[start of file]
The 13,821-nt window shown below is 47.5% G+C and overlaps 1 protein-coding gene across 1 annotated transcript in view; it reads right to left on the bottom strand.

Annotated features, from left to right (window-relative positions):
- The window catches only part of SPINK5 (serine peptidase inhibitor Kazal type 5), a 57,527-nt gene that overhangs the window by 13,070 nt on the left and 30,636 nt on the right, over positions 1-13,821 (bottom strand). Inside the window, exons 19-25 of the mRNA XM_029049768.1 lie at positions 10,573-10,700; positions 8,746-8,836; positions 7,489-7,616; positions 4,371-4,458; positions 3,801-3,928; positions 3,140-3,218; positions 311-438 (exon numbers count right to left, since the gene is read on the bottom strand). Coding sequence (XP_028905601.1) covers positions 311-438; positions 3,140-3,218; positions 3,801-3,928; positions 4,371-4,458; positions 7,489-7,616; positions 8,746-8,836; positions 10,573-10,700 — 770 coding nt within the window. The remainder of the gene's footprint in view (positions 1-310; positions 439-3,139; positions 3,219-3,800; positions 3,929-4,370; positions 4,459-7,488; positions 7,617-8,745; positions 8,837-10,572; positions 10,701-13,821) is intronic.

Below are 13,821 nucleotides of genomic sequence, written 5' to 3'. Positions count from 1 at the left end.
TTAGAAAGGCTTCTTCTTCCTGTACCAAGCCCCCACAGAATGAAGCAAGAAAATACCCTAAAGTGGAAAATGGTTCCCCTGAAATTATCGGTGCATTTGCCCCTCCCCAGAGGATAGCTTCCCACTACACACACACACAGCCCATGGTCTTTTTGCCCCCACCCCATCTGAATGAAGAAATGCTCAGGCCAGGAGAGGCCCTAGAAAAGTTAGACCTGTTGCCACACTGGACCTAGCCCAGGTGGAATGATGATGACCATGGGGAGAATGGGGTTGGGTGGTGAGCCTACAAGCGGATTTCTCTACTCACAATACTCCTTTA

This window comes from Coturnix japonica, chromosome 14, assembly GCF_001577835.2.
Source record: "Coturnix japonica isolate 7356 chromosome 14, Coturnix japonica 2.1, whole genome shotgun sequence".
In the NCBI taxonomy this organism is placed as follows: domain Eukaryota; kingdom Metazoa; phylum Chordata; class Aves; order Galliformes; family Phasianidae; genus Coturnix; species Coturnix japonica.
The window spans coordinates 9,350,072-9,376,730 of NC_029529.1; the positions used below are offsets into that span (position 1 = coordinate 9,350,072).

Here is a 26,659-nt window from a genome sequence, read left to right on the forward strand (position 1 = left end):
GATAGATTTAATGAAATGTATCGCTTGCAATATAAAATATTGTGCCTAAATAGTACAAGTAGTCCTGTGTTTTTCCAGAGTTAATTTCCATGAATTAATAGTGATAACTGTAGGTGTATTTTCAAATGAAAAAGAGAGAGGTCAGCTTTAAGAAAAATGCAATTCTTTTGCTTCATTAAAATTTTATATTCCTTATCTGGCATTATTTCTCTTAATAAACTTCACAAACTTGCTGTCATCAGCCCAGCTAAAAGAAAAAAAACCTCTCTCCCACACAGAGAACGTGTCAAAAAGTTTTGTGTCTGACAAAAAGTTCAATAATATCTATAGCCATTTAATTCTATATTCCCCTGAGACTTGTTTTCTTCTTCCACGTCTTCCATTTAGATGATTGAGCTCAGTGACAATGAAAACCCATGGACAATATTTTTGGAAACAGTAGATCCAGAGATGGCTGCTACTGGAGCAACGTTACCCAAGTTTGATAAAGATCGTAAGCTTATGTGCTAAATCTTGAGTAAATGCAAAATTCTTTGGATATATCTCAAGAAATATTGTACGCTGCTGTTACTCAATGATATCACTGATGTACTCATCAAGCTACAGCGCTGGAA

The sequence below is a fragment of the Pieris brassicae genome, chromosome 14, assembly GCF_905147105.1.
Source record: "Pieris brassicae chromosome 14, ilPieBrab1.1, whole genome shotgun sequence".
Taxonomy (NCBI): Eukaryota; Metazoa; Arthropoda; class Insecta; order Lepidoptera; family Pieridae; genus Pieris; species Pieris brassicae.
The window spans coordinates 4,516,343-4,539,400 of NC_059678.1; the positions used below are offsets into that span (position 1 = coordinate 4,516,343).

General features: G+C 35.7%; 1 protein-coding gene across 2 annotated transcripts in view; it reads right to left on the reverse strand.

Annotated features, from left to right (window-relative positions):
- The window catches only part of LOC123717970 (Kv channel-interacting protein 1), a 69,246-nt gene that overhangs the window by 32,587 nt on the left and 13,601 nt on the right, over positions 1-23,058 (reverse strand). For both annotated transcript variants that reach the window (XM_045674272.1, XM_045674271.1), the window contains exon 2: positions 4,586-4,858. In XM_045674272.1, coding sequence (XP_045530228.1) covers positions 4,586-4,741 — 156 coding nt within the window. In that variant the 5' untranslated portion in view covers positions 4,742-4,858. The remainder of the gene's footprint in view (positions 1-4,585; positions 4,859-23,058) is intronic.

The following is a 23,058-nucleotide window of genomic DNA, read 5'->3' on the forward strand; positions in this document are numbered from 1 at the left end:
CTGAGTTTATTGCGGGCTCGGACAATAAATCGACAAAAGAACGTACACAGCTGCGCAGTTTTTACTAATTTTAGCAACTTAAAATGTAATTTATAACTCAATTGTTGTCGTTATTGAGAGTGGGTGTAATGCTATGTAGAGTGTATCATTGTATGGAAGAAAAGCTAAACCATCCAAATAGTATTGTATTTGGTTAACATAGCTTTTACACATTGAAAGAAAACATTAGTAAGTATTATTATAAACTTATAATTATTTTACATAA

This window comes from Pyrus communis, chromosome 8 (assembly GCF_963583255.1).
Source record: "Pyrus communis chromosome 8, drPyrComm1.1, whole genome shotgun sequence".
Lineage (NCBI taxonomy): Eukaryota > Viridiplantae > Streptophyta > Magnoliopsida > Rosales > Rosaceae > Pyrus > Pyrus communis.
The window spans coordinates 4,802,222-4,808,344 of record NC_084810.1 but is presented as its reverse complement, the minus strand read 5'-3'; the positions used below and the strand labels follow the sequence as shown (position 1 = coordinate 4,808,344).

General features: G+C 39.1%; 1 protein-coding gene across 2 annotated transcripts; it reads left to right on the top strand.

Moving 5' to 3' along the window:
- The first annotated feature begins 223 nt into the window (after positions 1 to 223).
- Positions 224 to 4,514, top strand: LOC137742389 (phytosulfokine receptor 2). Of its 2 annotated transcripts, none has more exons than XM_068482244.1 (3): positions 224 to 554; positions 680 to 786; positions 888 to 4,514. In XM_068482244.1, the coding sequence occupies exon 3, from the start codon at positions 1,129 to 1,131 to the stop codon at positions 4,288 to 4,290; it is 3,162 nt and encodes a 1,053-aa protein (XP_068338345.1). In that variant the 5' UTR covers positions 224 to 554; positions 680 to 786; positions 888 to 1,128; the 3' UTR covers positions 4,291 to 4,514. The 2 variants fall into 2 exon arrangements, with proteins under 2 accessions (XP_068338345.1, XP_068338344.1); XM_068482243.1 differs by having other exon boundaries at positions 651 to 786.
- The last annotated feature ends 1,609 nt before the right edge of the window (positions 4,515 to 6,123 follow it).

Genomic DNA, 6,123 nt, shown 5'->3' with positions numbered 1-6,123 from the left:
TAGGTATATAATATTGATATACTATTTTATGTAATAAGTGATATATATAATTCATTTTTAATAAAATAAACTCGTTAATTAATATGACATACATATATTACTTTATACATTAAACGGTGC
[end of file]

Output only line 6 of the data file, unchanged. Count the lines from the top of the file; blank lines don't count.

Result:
This window comes from Coturnix japonica, chromosome 14, assembly GCF_001577835.2.